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  5. Sacha says:

    I love the idea of 3D printers in libraries! I think it would work well with all ages in a maker space environment, and after your post prompted me to do a little research (I really, really like the idea!), I found this link with a ton of information about how this Connecticut library incorporates three of them for their patrons: http://westportlibrary.org/services/maker-space/3d-printers It looks like it has a lot of potential when it comes to using technology to bring the community together!

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    1. Caitlin Ferrell says:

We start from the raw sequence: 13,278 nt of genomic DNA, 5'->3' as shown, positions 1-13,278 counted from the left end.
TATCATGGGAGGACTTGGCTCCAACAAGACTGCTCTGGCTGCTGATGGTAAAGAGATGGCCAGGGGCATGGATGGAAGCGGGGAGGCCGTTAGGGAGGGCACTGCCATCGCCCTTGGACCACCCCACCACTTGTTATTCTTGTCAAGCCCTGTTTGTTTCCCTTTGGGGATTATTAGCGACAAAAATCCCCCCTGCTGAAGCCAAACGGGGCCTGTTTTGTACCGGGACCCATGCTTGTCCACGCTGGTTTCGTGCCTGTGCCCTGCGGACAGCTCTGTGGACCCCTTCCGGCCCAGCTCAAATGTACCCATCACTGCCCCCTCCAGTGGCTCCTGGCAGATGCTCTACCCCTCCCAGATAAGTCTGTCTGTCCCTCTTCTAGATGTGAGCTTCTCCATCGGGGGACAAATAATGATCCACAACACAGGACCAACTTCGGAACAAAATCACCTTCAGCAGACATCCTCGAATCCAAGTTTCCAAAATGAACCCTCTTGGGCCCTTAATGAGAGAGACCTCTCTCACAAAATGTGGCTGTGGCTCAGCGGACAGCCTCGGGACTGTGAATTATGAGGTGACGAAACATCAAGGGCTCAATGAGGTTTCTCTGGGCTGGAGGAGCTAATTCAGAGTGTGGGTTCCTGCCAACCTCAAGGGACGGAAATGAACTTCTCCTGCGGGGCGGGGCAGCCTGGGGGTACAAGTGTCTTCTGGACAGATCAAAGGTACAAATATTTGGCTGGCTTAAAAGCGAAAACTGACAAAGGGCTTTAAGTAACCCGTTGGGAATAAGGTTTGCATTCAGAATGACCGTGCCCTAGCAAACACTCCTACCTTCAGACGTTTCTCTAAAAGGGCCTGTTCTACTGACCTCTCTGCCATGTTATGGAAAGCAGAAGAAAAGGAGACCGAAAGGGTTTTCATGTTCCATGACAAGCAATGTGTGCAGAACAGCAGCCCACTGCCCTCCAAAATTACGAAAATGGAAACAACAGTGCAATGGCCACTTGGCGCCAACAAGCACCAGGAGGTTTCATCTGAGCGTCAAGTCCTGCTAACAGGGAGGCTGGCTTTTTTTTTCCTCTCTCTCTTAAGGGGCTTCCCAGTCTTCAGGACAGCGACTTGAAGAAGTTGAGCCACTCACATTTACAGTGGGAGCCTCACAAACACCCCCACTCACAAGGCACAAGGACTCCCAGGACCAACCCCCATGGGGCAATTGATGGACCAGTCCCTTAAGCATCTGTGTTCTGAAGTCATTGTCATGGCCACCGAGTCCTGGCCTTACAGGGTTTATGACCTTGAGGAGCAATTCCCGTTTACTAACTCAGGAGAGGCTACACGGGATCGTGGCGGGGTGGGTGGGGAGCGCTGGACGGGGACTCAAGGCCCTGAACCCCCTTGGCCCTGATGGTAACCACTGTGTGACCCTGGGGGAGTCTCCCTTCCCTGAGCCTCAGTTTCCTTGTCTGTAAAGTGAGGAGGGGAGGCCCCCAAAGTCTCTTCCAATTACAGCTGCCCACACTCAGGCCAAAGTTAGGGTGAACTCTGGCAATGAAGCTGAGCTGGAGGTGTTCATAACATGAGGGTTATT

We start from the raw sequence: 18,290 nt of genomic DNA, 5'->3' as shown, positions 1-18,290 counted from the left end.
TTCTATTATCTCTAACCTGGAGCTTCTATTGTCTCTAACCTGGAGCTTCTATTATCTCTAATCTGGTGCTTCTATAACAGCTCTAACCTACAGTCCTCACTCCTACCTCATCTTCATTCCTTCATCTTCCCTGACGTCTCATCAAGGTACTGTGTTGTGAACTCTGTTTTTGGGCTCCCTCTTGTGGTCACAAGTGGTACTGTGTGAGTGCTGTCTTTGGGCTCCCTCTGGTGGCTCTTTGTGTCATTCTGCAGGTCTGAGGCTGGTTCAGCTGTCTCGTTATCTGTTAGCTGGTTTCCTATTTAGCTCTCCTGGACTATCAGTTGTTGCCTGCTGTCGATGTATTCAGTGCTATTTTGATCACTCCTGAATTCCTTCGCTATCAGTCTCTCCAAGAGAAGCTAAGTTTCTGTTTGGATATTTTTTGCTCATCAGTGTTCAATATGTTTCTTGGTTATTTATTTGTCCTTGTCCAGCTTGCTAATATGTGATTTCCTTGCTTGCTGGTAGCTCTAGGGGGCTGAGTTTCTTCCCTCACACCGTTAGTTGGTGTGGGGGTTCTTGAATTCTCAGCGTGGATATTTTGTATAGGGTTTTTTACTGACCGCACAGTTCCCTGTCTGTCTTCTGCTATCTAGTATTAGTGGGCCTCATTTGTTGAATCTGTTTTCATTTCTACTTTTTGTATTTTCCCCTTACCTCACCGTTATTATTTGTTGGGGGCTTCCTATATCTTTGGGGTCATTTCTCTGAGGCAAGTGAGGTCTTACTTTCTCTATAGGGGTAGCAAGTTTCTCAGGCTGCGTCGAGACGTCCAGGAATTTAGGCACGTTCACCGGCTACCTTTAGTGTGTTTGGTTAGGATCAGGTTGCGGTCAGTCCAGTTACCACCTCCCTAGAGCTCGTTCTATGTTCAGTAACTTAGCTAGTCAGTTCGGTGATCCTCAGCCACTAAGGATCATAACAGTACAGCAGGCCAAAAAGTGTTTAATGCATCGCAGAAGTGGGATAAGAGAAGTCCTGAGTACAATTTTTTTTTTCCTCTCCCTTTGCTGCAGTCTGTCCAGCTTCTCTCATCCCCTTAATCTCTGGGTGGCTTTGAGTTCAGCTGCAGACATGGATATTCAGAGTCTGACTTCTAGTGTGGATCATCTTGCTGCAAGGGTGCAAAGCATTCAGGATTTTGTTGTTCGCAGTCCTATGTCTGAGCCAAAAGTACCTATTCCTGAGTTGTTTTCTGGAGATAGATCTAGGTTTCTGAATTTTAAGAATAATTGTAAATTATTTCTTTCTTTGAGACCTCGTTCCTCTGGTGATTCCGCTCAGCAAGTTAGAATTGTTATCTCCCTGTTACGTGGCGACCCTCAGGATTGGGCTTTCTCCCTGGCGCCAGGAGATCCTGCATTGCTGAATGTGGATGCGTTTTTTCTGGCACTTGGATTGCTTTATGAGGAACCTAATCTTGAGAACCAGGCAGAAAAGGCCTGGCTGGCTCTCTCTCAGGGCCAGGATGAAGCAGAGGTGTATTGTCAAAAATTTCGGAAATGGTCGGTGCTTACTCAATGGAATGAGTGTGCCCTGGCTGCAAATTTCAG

@librarysk Thank you for sharing that link it’s so cool seeing how that technology is being used. I really hope that as time goes on this will become more standard in libraries. Right now I can see how many libraries would have other technologies that would serve their patrons better but hopefully as 3D printers become more accessible more libraries will decide to add them to their services. I especially love the community involvement in having volunteers training patrons to use the printers I think it’s great when people can use the library to share the specialized knowledge they have to benefit the community.